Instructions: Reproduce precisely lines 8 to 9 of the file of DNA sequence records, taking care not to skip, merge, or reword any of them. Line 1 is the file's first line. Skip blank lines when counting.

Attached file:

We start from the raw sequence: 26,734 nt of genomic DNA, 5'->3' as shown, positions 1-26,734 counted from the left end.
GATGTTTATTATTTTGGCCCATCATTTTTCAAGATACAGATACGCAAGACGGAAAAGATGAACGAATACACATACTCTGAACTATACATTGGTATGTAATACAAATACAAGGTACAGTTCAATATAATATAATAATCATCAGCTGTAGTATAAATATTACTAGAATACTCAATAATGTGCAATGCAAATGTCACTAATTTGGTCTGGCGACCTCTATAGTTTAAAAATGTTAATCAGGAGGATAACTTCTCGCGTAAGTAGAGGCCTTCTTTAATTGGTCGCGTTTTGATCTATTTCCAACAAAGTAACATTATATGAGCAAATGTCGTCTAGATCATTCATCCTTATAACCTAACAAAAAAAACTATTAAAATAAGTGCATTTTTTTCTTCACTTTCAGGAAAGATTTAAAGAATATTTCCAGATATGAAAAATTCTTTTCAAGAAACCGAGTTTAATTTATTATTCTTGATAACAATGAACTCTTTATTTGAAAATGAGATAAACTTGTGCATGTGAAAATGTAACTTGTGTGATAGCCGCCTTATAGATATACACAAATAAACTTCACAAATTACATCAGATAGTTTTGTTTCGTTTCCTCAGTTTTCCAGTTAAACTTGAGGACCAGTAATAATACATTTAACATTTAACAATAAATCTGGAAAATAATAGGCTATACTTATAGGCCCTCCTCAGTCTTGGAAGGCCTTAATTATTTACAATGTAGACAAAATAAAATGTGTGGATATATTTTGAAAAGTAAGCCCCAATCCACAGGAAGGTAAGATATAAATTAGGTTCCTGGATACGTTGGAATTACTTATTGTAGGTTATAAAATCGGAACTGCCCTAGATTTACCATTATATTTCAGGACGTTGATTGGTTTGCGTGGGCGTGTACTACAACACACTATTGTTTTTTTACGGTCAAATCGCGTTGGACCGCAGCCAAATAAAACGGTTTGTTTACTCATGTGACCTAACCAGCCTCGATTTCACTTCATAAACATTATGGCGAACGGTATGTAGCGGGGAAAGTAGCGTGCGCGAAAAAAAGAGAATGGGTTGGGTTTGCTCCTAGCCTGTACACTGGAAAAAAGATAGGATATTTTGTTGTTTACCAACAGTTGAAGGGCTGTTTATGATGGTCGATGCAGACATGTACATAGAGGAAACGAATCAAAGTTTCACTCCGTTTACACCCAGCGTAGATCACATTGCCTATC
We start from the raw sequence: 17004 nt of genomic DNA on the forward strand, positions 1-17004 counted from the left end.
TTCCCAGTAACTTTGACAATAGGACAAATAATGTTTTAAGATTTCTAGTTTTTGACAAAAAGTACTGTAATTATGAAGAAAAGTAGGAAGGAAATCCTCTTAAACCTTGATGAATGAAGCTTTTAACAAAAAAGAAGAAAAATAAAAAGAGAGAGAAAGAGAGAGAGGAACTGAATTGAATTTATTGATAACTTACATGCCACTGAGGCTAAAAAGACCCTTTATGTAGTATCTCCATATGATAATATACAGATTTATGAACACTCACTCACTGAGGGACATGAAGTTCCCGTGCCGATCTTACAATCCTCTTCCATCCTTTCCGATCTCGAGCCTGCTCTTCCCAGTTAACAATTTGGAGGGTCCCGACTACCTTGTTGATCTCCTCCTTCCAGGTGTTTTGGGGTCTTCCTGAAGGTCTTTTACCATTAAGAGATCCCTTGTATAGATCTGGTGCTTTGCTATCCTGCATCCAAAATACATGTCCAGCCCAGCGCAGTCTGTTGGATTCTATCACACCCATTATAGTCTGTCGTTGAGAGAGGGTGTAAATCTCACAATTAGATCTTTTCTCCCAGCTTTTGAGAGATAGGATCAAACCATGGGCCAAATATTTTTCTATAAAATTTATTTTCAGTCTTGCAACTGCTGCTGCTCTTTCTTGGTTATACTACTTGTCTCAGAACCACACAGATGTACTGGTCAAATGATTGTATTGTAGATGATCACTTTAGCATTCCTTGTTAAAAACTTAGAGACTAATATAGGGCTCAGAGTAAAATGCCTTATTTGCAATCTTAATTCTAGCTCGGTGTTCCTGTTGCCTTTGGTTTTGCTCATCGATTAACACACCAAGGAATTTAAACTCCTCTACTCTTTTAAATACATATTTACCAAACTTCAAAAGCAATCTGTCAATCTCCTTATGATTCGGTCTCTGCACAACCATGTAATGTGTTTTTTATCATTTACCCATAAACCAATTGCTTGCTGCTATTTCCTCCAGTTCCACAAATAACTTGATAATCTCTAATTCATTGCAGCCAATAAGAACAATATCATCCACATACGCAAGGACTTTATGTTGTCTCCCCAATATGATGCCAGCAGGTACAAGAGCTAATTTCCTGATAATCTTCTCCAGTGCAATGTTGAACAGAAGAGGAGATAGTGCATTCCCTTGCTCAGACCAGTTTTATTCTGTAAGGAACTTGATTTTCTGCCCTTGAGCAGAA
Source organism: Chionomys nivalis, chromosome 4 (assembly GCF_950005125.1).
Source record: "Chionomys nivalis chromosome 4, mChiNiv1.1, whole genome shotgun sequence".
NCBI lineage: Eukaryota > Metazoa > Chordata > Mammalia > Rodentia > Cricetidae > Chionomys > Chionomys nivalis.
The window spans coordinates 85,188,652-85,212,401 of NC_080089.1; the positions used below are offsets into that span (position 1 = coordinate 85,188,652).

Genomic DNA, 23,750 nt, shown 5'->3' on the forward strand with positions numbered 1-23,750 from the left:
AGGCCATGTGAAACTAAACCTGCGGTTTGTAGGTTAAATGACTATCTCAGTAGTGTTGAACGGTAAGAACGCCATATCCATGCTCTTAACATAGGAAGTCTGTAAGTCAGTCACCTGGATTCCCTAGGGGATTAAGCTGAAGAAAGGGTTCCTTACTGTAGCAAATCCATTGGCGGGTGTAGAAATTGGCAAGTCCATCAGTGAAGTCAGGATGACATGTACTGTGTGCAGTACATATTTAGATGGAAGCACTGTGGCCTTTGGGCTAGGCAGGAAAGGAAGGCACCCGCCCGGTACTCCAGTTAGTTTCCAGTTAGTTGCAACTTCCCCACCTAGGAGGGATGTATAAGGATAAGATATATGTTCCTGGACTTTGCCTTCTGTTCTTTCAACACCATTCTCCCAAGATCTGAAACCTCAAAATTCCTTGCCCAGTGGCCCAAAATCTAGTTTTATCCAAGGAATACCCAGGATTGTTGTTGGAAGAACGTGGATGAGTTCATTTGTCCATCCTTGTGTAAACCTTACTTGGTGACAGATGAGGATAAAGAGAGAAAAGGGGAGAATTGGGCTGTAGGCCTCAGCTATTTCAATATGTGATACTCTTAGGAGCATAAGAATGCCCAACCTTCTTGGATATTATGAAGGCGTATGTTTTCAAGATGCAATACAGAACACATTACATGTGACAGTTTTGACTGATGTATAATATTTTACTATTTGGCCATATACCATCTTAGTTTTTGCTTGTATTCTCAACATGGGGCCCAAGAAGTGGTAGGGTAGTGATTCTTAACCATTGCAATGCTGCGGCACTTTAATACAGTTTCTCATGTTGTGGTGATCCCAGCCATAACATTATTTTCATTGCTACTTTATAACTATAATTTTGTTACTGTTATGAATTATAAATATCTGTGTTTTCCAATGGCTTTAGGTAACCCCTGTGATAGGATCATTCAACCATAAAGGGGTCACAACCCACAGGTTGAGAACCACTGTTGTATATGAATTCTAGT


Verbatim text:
The window spans coordinates 85,188,652-85,212,401 of NC_080089.1; the positions used below are offsets into that span (position 1 = coordinate 85,188,652).

Genomic DNA, 23,750 nt, shown 5'->3' on the forward strand with positions numbered 1-23,750 from the left: